Now we really know why the Bruins were fighting tooth and nail down the stretch of the regular season to not only wrap up a playoff berth but also get out of that dreaded eighth slot in the Eastern Conference.
The Bruins comeback road win over Buffalo in Game 2 of their Eastern Conference quarterfinal series, and Washington’s amazing rally at home to even its series with Montreal, proved that a first-round date with the Capitals would’ve been doom for Boston.
The Capitals, who lost Game 1 in overtime, looked mostly indifferent again in falling behind, 4-1, with less than three minutes to go in the second period. Even though Nicklas Backstrom cut it to a two-goal-deficit and before the period ended, the Caps looked mortal and as though they were destined to become one of the biggest postseason flops in recent memory.
But then a funny thing happened, they turned up the dial and became the Caps again. With the exception of Mike Green — no points, even rating, basically invisible in the playoffs (again) — every Washington player looked possessed while pulling the Caps out of a two-goal, third-period hole and then battling for the tying goal after they fell behind with a tad more than five minutes to go. When Backstrom buried the game-winner, it was evident that the regular-season powerhouse was alive and breathing in the postseason.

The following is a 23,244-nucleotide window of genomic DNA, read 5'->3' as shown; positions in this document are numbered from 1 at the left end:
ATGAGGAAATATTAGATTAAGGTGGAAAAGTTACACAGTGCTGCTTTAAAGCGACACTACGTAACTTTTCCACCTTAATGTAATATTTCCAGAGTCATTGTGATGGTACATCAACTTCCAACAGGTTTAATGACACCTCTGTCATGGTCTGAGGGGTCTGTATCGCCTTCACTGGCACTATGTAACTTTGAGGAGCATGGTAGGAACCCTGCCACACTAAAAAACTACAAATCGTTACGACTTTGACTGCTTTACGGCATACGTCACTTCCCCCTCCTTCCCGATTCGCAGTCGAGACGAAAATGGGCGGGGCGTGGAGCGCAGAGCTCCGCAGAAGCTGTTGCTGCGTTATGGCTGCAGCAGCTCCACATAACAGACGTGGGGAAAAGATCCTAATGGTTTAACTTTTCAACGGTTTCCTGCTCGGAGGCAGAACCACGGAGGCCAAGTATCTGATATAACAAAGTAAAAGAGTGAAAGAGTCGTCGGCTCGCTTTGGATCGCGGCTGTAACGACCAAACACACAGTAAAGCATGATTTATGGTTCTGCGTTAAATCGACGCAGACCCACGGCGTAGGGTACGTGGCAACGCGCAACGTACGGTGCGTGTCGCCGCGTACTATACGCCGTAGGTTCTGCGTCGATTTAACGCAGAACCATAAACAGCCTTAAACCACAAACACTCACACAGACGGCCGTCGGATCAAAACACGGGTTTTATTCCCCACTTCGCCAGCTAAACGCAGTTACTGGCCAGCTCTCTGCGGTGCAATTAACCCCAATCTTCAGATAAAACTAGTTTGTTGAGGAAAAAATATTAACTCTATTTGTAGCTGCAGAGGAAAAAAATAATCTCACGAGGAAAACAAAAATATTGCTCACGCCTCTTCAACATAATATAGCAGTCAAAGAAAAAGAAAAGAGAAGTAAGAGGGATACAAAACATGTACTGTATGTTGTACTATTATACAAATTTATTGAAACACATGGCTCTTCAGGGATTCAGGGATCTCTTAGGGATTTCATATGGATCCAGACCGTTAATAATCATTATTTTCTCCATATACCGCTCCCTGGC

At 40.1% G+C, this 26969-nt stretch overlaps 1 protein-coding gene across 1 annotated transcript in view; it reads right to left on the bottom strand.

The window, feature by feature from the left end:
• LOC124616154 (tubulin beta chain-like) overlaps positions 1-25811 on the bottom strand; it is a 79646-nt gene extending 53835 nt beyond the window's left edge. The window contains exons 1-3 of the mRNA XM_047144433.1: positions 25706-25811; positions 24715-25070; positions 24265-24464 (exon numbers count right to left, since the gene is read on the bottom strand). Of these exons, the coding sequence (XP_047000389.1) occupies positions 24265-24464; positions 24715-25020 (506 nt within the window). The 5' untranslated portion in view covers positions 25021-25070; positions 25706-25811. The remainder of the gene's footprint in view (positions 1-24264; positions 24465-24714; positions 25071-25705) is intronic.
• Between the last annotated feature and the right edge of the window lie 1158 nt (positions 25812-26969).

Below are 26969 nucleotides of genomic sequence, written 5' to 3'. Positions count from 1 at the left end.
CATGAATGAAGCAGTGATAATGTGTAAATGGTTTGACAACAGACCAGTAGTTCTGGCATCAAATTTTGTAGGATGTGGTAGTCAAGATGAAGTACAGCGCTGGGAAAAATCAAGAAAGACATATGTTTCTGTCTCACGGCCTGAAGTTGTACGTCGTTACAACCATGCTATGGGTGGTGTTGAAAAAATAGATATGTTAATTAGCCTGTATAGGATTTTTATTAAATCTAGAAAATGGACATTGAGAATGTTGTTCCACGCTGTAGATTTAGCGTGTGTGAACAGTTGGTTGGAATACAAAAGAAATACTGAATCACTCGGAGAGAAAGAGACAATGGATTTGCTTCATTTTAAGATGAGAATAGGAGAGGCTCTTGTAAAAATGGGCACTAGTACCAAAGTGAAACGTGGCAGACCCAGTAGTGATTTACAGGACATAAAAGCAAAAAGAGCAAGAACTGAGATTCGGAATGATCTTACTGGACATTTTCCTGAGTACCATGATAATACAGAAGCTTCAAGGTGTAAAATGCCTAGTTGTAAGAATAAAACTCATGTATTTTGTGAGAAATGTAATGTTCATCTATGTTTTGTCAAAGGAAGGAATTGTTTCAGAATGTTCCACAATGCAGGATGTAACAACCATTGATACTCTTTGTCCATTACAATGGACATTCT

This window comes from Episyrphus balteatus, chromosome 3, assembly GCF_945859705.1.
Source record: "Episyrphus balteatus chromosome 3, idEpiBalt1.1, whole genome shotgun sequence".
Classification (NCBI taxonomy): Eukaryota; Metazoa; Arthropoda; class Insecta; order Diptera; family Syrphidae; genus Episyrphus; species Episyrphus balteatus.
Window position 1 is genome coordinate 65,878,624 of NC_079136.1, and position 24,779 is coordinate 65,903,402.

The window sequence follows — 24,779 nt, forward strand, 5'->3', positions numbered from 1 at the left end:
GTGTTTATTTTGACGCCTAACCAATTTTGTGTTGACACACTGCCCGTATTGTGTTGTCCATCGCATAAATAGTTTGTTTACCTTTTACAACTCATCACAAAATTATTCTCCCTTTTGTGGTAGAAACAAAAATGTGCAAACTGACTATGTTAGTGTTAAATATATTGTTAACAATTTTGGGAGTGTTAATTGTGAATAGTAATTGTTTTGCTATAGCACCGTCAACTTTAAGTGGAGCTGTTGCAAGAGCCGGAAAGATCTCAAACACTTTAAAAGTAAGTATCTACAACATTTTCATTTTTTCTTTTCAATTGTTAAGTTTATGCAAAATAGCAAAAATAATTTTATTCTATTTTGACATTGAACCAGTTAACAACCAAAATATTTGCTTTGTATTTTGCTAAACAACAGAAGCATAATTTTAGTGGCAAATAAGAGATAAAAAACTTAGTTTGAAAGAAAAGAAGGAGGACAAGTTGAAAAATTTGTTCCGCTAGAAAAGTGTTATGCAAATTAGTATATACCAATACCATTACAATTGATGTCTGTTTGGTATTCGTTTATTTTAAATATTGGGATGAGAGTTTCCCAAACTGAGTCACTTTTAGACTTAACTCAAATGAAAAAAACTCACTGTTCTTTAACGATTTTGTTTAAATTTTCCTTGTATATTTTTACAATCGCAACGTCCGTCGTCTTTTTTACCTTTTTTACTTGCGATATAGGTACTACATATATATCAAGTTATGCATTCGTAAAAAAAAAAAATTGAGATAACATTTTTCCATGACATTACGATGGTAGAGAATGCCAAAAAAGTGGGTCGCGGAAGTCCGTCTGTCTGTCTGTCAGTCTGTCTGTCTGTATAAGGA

Now juxtapose that against the Sabres team the Bruins have been dominating for the better part of six periods. Despite slow starts in both games, the Bruins haven’t been buried. Their inability to finish has been the only thing keeping them from breaking open both games during lopsided second periods. Buffalo lost Thomas Vanek and played as though the sky had fallen. And then we saw in the third period of Game 2 what it would look like if the Bruins put together an aggressive forecheck and smart plays at their own blue line with some actual goal-scoring — not that the Sabres looked too interested in stopping them.
The Caps are so talented and deep, it would’ve been difficult for the Bruins to get away with the same things against them. There would’ve been no margin for error. Washington can flip the switch at any time, while the Sabres don’t seem to a have a switch. They have two levels, both well below that of Washington’s capabilities. Unfortunately for the Bruins, if they get by Buffalo, Washington would probably be up next on the docket. Maybe by then the Bruins will have found an actual level of consistency.
But next time someone tells you that the regular season doesn’t mean anything, remember how important avoiding the eighth seed was for the 2009-10 Boston Bruins.
Elsewhere last night, Los Angeles managed to rally from 2-0 down for a 3-2 overtime win at Vancouver. That series like every other one that has played two games is now 1-1. The Canucks had to kill off three (yes, three) Andrew Alberts penalties in that game. Ugh.